The D.C. metropolitan area has notoriously bad traffic that I hadn’t anticipated, so I was late to lunch with Viktor Maco ’06, his girlfriend, and their daughter. We ate delicious Indian food, and then took a stroll to a nearby café. We sat down and drank multiple cups of coffee each while my dog, Rufus, barked at passersby.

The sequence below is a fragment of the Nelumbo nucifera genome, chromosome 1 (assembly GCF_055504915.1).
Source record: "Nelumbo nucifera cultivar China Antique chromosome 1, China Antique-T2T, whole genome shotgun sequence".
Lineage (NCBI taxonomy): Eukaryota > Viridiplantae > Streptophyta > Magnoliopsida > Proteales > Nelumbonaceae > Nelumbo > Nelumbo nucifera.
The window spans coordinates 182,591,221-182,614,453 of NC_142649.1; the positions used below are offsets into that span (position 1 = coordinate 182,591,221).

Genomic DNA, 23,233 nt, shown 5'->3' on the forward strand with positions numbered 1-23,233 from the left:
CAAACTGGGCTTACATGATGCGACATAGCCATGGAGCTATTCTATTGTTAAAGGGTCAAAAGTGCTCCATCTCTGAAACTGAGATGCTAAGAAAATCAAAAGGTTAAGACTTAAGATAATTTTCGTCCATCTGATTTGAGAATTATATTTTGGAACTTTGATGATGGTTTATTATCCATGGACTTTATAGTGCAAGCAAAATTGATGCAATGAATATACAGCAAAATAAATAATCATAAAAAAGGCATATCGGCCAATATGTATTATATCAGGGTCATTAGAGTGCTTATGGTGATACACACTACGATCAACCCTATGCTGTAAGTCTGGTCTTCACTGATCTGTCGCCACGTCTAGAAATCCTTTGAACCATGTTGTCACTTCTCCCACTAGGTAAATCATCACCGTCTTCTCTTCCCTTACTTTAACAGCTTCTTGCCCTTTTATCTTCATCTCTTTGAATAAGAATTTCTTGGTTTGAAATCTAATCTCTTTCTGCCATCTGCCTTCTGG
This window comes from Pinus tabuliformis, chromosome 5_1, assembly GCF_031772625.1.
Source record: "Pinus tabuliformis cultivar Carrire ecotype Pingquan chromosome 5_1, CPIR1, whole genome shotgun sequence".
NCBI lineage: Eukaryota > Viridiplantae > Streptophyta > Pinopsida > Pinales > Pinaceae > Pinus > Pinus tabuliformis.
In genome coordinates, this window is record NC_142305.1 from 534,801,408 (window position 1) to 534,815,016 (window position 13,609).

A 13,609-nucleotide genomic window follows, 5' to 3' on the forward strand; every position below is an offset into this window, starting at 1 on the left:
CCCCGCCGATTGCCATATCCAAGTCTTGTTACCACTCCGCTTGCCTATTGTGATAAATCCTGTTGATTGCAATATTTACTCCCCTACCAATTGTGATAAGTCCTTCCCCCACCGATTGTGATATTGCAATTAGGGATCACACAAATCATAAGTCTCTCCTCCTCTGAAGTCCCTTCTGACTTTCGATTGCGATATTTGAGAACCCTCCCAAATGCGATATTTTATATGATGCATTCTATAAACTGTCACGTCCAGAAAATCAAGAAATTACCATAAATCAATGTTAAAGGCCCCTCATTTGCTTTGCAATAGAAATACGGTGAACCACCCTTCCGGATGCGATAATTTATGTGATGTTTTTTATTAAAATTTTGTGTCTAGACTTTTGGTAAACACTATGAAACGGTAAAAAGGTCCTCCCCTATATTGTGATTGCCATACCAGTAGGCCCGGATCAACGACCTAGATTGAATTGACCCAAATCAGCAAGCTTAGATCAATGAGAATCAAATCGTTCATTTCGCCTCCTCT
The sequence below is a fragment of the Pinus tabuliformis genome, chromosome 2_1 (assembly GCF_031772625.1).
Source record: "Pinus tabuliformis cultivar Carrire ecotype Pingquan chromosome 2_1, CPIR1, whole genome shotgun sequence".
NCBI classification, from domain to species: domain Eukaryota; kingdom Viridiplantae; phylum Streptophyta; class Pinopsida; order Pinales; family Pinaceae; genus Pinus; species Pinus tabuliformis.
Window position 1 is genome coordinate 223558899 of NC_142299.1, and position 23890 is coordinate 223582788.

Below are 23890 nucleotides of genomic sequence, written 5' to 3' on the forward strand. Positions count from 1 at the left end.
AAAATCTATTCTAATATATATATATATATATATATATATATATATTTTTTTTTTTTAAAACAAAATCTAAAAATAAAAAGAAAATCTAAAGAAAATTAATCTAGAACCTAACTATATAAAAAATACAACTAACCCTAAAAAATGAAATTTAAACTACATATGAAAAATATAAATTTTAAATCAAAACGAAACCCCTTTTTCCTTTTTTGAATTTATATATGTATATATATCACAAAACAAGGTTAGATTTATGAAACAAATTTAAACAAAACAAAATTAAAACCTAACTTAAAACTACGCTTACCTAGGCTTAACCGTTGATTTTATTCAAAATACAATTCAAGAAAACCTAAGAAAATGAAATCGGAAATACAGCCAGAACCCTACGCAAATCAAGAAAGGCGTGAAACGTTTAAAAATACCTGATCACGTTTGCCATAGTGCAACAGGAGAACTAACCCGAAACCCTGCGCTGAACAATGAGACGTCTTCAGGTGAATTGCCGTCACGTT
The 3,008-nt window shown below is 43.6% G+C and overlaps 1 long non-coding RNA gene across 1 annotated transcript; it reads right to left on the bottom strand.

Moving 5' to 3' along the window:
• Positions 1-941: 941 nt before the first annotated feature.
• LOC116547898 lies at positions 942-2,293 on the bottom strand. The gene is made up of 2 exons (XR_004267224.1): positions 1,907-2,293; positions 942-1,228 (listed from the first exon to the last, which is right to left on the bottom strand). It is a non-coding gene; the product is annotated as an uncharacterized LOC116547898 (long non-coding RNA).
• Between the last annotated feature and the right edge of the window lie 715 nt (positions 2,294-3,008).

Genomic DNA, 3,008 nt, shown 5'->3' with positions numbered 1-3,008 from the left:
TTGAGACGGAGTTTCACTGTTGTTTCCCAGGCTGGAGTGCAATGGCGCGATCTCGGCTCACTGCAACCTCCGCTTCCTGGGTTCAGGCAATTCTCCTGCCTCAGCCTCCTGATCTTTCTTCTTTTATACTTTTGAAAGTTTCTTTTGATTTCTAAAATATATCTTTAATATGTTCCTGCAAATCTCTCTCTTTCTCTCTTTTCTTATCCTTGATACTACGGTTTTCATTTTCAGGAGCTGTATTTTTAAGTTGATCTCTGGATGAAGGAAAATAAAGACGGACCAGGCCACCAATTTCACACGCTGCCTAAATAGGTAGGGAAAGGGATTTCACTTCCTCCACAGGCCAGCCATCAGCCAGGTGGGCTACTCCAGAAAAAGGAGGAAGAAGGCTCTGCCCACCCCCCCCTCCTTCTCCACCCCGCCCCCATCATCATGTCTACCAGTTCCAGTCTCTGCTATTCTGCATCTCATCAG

I think when you’re on the outside, even after Antioch, you can go back into the real world and become disillusioned again, but there’s a moment while you’re learning all these things where you see how massive and possible it is to make change—and then Antioch really started to click into place for me. Because if you think about it, it’s set up perfectly—especially if you want to introduce radical change, if you want to really implement your ideas. At Antioch obviously you study for a semester, or two semesters, and then everybody breaks apart and they go out on their co-op and they learn whatever they learn about, and then you come back. And that’s the magic thing. You come back and you have the ability to share all this information, and go back and do it again. If we were a little bit more disciplined and a little bit more organized, you know, you could really take advantage of that constant going out into the world, not just your state, but different cities in the United States, different countries. It’s amazing because just that kind of loose structure of leaving, learning, and coming back and sharing and then doing it again… the possibility and the momentum that you can get doing that is pretty incredible. The downside to it is that we’re always very fractured at Antioch. There’s so many different little groups within the subgroups within the subgroups with whatever they’re passionate about. The unity is in that we’re all opposing something; we’re all fighting something, but the lack of unity is all our own little agendas. I hope that something they’re trying to instill in people now is to really bring their co-op home. Even if it’s a crappy experience, being in corporate, you know… having to Xerox stuff and get people coffee, you’re at least exposed to what those people’s lives are like.